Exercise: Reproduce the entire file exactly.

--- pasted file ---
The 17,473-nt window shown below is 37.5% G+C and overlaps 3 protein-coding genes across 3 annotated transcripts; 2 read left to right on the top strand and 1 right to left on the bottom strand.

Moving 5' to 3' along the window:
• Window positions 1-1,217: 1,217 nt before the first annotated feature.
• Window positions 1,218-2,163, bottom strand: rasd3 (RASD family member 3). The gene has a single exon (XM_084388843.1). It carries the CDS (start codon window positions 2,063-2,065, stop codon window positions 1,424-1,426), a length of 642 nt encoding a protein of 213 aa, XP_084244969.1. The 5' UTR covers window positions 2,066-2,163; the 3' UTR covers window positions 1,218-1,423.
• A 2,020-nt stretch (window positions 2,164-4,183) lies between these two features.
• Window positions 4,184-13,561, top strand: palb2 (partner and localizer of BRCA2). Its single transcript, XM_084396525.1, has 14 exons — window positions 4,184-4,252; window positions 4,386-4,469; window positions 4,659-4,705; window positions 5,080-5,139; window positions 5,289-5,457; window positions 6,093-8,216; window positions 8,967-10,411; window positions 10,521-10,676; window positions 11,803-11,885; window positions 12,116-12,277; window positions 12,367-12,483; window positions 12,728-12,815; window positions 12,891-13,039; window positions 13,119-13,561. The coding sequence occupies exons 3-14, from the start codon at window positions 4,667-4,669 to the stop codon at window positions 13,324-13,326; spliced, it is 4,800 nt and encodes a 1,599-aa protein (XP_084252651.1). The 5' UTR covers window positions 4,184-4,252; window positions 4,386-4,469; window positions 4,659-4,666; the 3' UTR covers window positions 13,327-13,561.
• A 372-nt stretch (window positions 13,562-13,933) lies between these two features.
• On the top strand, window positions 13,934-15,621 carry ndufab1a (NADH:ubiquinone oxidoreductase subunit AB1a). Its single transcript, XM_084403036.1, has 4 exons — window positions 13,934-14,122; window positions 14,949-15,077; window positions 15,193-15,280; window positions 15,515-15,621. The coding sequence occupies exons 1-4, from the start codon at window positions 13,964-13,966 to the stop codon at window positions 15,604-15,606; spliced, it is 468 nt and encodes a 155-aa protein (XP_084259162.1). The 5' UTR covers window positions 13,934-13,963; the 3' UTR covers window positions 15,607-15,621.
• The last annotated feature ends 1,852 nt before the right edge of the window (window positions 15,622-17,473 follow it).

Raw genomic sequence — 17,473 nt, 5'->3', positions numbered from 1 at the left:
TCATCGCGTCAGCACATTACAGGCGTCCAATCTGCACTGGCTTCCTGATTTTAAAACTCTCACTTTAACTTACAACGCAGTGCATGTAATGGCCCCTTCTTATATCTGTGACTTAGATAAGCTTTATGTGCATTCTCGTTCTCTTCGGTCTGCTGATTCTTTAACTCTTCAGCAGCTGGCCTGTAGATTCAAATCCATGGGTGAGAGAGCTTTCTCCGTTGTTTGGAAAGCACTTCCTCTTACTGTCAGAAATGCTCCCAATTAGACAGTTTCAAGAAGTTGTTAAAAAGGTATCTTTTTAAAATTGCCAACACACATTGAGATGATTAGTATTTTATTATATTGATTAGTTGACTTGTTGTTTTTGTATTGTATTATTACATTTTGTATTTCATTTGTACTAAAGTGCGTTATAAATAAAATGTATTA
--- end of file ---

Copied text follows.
The 17,473-nt window shown below is 37.5% G+C and overlaps 3 protein-coding genes across 3 annotated transcripts; 2 read left to right on the top strand and 1 right to left on the bottom strand.

Moving 5' to 3' along the window:
• Window positions 1-1,217: 1,217 nt before the first annotated feature.
• Window positions 1,218-2,163, bottom strand: rasd3 (RASD family member 3). The gene has a single exon (XM_084388843.1). It carries the CDS (start codon window positions 2,063-2,065, stop codon window positions 1,424-1,426), a length of 642 nt encoding a protein of 213 aa, XP_084244969.1. The 5' UTR covers window positions 2,066-2,163; the 3' UTR covers window positions 1,218-1,423.
• A 2,020-nt stretch (window positions 2,164-4,183) lies between these two features.
• Window positions 4,184-13,561, top strand: palb2 (partner and localizer of BRCA2). Its single transcript, XM_084396525.1, has 14 exons — window positions 4,184-4,252; window positions 4,386-4,469; window positions 4,659-4,705; window positions 5,080-5,139; window positions 5,289-5,457; window positions 6,093-8,216; window positions 8,967-10,411; window positions 10,521-10,676; window positions 11,803-11,885; window positions 12,116-12,277; window positions 12,367-12,483; window positions 12,728-12,815; window positions 12,891-13,039; window positions 13,119-13,561. The coding sequence occupies exons 3-14, from the start codon at window positions 4,667-4,669 to the stop codon at window positions 13,324-13,326; spliced, it is 4,800 nt and encodes a 1,599-aa protein (XP_084252651.1). The 5' UTR covers window positions 4,184-4,252; window positions 4,386-4,469; window positions 4,659-4,666; the 3' UTR covers window positions 13,327-13,561.
• A 372-nt stretch (window positions 13,562-13,933) lies between these two features.
• On the top strand, window positions 13,934-15,621 carry ndufab1a (NADH:ubiquinone oxidoreductase subunit AB1a). Its single transcript, XM_084403036.1, has 4 exons — window positions 13,934-14,122; window positions 14,949-15,077; window positions 15,193-15,280; window positions 15,515-15,621. The coding sequence occupies exons 1-4, from the start codon at window positions 13,964-13,966 to the stop codon at window positions 15,604-15,606; spliced, it is 468 nt and encodes a 155-aa protein (XP_084259162.1). The 5' UTR covers window positions 13,934-13,963; the 3' UTR covers window positions 15,607-15,621.
• The last annotated feature ends 1,852 nt before the right edge of the window (window positions 15,622-17,473 follow it).

Raw genomic sequence — 17,473 nt, 5'->3', positions numbered from 1 at the left:
TCATCGCGTCAGCACATTACAGGCGTCCAATCTGCACTGGCTTCCTGATTTTAAAACTCTCACTTTAACTTACAACGCAGTGCATGTAATGGCCCCTTCTTATATCTGTGACTTAGATAAGCTTTATGTGCATTCTCGTTCTCTTCGGTCTGCTGATTCTTTAACTCTTCAGCAGCTGGCCTGTAGATTCAAATCCATGGGTGAGAGAGCTTTCTCCGTTGTTTGGAAAGCACTTCCTCTTACTGTCAGAAATGCTCCCAATTAGACAGTTTCAAGAAGTTGTTAAAAAGGTATCTTTTTAAAATTGCCAACACACATTGAGATGATTAGTATTTTATTATATTGATTAGTTGACTTGTTGTTTTTGTATTGTATTATTACATTTTGTATTTCATTTGTACTAAAGTGCGTTATAAATAAAATGTATTA